You may have heard some talk about the new SECURE Act. But what are the details and how does it impact you?
The SECURE Act proposes a number of changes to retirement savings. These include changes to parts of IRAs and 401(k)s. Although it is still under review, the Act is expected to be passed in some form after revisions. Some of the changes that the Act makes look to be common sense, like broadening access to IRAs and 401(k)s, as well as including updating the rules to reflect that retirement is now a longer period of life. However, with these changes come potential limitations with stretch IRAs.
Forbes asks in its recent article “Are Concerns Over Stretch IRAs And The SECURE Act Justified?” In general, an IRA is a tax-wrapper for your investments. While the investments stay in the IRA, you do not have to pay any tax on income made from those investments. A traditional IRA is where your contributions can be made tax-free for the time being, with tax due upon withdrawal. Alternatively, you can contribute after-tax dollars and have your distributions be tax-free if you use a Roth IRA. The SECURE act isn’t changing this fundamental process during the lifetime of the person who contributed to the IRA. Instead, it is altering what happens when that person, still has an IRA balance at death.
If you’ve ever spoken with someone who inherited an IRA, you have probably heard of the Stretch IRA. A Stretch IRA can be a great estate planning tool. Here’s how it works: you give the IRA to a young beneficiary in your family. The tax shield function of the IRA is then “stretched,” for what can be decades because the length of the IRA will now extend to the end of the beneficiary’s lifetime. This is important because the longer the IRA lasts, the more your investments can continue to grow. In a sense, this will protect that growth from taxes for a longer period of time.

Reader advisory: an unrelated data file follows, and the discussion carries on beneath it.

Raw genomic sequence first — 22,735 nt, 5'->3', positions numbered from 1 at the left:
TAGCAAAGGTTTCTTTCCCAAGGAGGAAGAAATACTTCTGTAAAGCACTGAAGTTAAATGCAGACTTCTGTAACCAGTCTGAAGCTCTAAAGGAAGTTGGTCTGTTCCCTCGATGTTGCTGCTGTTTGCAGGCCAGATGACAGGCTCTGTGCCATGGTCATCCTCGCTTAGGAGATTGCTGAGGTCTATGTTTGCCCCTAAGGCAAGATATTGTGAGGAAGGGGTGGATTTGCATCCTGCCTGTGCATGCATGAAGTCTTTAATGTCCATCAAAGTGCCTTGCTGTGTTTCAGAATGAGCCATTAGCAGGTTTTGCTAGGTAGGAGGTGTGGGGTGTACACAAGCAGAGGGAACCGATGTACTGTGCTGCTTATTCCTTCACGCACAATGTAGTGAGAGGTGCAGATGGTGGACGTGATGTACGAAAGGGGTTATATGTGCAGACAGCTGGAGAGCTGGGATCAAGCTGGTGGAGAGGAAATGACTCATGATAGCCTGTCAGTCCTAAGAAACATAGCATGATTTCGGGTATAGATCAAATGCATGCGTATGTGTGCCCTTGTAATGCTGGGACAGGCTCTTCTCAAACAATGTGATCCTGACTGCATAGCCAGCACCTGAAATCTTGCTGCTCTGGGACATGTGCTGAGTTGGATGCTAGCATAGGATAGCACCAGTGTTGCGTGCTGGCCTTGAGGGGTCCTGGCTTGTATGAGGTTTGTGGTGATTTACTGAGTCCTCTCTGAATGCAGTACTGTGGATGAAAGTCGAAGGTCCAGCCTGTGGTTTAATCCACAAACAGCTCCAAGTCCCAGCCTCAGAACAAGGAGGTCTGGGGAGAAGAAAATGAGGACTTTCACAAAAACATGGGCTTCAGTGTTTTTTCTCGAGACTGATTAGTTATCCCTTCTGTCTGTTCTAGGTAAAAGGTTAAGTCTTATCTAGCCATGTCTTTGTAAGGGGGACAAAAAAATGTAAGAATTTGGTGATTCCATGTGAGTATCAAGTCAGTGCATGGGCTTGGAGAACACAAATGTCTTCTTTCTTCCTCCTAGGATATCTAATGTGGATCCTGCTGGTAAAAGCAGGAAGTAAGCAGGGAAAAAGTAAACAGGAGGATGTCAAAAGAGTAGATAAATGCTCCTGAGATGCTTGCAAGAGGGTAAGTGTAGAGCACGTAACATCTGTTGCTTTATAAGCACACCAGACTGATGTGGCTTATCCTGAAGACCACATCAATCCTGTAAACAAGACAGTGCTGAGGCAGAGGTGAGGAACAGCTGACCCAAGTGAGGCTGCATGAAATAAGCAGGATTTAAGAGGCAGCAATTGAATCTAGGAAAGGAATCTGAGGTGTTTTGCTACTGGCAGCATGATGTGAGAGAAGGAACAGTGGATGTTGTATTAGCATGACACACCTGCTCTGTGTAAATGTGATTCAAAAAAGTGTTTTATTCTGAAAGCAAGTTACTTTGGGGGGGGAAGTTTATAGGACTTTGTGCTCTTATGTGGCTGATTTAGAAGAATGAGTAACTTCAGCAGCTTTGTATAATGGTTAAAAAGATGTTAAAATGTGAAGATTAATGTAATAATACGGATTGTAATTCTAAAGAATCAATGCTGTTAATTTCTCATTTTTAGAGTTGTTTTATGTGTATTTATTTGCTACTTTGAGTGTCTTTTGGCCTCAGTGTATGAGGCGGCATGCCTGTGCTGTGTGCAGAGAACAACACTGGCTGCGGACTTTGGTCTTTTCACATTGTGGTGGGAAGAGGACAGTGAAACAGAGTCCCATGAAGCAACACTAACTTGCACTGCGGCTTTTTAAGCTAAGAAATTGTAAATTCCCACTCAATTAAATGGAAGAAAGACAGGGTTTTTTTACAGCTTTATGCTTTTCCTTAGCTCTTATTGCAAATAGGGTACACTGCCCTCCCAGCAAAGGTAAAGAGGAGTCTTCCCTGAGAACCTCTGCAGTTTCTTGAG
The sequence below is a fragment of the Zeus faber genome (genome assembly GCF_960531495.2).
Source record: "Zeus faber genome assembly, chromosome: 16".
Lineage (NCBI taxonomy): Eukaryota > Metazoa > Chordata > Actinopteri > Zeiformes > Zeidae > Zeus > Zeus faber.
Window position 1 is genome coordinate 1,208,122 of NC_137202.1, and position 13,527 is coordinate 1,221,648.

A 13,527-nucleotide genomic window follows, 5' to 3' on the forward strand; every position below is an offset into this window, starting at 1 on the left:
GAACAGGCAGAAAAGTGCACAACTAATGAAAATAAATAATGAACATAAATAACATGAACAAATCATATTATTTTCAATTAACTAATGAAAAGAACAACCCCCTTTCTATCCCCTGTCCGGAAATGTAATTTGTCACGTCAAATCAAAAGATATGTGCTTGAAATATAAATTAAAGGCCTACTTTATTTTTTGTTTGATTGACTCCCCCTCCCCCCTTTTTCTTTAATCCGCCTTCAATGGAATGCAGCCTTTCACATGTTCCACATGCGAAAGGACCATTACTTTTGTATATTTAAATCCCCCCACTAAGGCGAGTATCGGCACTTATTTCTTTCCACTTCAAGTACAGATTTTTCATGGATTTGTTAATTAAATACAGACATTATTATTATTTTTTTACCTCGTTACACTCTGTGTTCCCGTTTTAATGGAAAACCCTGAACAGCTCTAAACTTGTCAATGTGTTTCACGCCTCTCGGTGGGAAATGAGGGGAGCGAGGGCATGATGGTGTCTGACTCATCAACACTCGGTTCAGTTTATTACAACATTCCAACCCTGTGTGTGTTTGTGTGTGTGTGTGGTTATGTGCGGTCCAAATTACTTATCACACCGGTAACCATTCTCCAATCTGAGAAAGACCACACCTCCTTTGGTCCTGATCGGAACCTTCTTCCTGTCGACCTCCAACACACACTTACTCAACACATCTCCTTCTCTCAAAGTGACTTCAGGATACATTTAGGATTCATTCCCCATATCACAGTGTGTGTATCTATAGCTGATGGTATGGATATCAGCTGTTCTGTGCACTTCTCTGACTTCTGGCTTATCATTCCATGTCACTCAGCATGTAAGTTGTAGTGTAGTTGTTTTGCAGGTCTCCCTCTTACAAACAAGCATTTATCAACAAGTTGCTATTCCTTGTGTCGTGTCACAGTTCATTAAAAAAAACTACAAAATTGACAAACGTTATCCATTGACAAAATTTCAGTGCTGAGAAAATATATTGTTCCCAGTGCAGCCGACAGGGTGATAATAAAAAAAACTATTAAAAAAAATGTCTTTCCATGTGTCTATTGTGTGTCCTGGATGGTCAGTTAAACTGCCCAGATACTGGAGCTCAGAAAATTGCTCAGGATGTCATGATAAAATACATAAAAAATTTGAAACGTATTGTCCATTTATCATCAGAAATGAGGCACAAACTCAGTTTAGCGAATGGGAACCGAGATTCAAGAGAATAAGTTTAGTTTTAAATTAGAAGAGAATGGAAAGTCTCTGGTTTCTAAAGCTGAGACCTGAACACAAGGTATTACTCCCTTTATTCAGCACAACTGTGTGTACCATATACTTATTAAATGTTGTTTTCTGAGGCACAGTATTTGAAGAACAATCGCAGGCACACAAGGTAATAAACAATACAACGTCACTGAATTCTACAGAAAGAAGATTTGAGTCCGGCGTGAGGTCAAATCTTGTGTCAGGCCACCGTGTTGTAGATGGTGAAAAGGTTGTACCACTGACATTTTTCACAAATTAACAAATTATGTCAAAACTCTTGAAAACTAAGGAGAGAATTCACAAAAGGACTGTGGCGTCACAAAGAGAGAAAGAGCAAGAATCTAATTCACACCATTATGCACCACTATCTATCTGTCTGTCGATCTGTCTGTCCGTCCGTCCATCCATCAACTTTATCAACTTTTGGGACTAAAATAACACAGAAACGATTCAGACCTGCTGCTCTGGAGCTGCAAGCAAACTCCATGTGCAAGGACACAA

However, the SECURE Act could change that: instead of IRA funds being spread and distributed to the beneficiary over the lifetime of the beneficiary, they’d be spread and distributed over a much shorter period. Based on the provisions of the SECURE Act as it stands, that period will likely be 10 years. That’s a big change for estate planning because a beneficiary will now have to withdraw that investment within a shorter period of time, be taxed on that income sooner, and lose out on the benefits of letting the investments grow for longer.
It’s good to keep in mind, though, that for a person who uses their own IRA throughout retirement and uses it up or passes it to their spouse as an inheritance—the SECURE Act changes almost nothing. In fact, IRAs are slightly improved for these individuals due to the new ability to continue to contribute after age 70½ and other small improvements. Therefore, most typical IRA holders will be unaffected or benefit to some degree. For many people, the bulk of IRA funds will be used in retirement and the Stretch IRA is less relevant. If you are planning to use the IRA as a distribution for your children or other people to inherit, however, talk to a tax advisor or attorney to understand how the SECURE Act will impact your estate plan.
Reference: Forbes (July 16, 2019) “Are Concerns Over Stretch IRAs And The SECURE Act Justified?”